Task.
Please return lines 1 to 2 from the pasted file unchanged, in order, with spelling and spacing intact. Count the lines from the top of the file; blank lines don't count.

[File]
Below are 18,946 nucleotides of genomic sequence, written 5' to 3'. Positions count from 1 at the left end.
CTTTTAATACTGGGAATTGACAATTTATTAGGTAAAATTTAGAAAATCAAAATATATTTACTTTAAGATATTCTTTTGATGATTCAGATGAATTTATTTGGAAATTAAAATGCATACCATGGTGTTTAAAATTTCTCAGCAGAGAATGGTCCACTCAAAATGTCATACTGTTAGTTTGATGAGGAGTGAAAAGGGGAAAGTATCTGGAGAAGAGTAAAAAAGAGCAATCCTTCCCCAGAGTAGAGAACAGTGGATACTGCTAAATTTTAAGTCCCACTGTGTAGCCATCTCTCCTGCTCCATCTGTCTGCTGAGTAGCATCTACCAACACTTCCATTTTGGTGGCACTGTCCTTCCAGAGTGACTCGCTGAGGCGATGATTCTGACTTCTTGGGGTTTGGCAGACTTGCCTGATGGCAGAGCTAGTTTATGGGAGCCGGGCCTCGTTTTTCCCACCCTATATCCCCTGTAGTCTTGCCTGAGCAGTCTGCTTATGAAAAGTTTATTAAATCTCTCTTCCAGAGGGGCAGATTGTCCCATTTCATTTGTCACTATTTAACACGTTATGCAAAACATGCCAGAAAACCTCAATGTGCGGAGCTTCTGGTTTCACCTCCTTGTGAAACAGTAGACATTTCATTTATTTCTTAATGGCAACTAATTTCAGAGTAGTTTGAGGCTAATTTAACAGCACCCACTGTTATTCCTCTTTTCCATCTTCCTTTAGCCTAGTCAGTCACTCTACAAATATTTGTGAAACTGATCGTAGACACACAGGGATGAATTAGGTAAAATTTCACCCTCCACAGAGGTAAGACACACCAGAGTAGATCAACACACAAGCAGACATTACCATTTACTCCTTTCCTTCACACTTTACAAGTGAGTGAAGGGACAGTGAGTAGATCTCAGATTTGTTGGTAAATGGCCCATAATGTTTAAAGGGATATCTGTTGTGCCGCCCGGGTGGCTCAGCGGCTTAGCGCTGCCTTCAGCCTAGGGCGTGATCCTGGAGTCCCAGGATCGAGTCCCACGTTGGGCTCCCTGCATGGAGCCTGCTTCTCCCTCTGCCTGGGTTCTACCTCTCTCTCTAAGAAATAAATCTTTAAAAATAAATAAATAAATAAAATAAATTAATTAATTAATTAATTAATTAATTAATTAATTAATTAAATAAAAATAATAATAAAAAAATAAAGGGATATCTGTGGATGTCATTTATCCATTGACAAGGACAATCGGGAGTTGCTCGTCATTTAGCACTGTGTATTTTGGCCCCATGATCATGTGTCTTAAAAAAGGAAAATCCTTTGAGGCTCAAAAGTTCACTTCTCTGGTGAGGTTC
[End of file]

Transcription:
Below are 18,946 nucleotides of genomic sequence, written 5' to 3'. Positions count from 1 at the left end.
CTTTTAATACTGGGAATTGACAATTTATTAGGTAAAATTTAGAAAATCAAAATATATTTACTTTAAGATATTCTTTTGATGATTCAGATGAATTTATTTGGAAATTAAAATGCATACCATGGTGTTTAAAATTTCTCAGCAGAGAATGGTCCACTCAAAATGTCATACTGTTAGTTTGATGAGGAGTGAAAAGGGGAAAGTATCTGGAGAAGAGTAAAAAAGAGCAATCCTTCCCCAGAGTAGAGAACAGTGGATACTGCTAAATTTTAAGTCCCACTGTGTAGCCATCTCTCCTGCTCCATCTGTCTGCTGAGTAGCATCTACCAACACTTCCATTTTGGTGGCACTGTCCTTCCAGAGTGACTCGCTGAGGCGATGATTCTGACTTCTTGGGGTTTGGCAGACTTGCCTGATGGCAGAGCTAGTTTATGGGAGCCGGGCCTCGTTTTTCCCACCCTATATCCCCTGTAGTCTTGCCTGAGCAGTCTGCTTATGAAAAGTTTATTAAATCTCTCTTCCAGAGGGGCAGATTGTCCCATTTCATTTGTCACTATTTAACACGTTATGCAAAACATGCCAGAAAACCTCAATGTGCGGAGCTTCTGGTTTCACCTCCTTGTGAAACAGTAGACATTTCATTTATTTCTTAATGGCAACTAATTTCAGAGTAGTTTGAGGCTAATTTAACAGCACCCACTGTTATTCCTCTTTTCCATCTTCCTTTAGCCTAGTCAGTCACTCTACAAATATTTGTGAAACTGATCGTAGACACACAGGGATGAATTAGGTAAAATTTCACCCTCCACAGAGGTAAGACACACCAGAGTAGATCAACACACAAGCAGACATTACCATTTACTCCTTTCCTTCACACTTTACAAGTGAGTGAAGGGACAGTGAGTAGATCTCAGATTTGTTGGTAAATGGCCCATAATGTTTAAAGGGATATCTGTTGTGCCGCCCGGGTGGCTCAGCGGCTTAGCGCTGCCTTCAGCCTAGGGCGTGATCCTGGAGTCCCAGGATCGAGTCCCACGTTGGGCTCCCTGCATGGAGCCTGCTTCTCCCTCTGCCTGGGTTCTACCTCTCTCTCTAAGAAATAAATCTTTAAAAATAAATAAATAAATAAAATAAATTAATTAATTAATTAATTAATTAATTAATTAATTAATTAAATAAAAATAATAATAAAAAAATAAAGGGATATCTGTGGATGTCATTTATCCATTGACAAGGACAATCGGGAGTTGCTCGTCATTTAGCACTGTGTATTTTGGCCCCATGATCATGTGTCTTAAAAAAGGAAAATCCTTTGAGGCTCAAAAGTTCACTTCTCTGGTGAGGTTC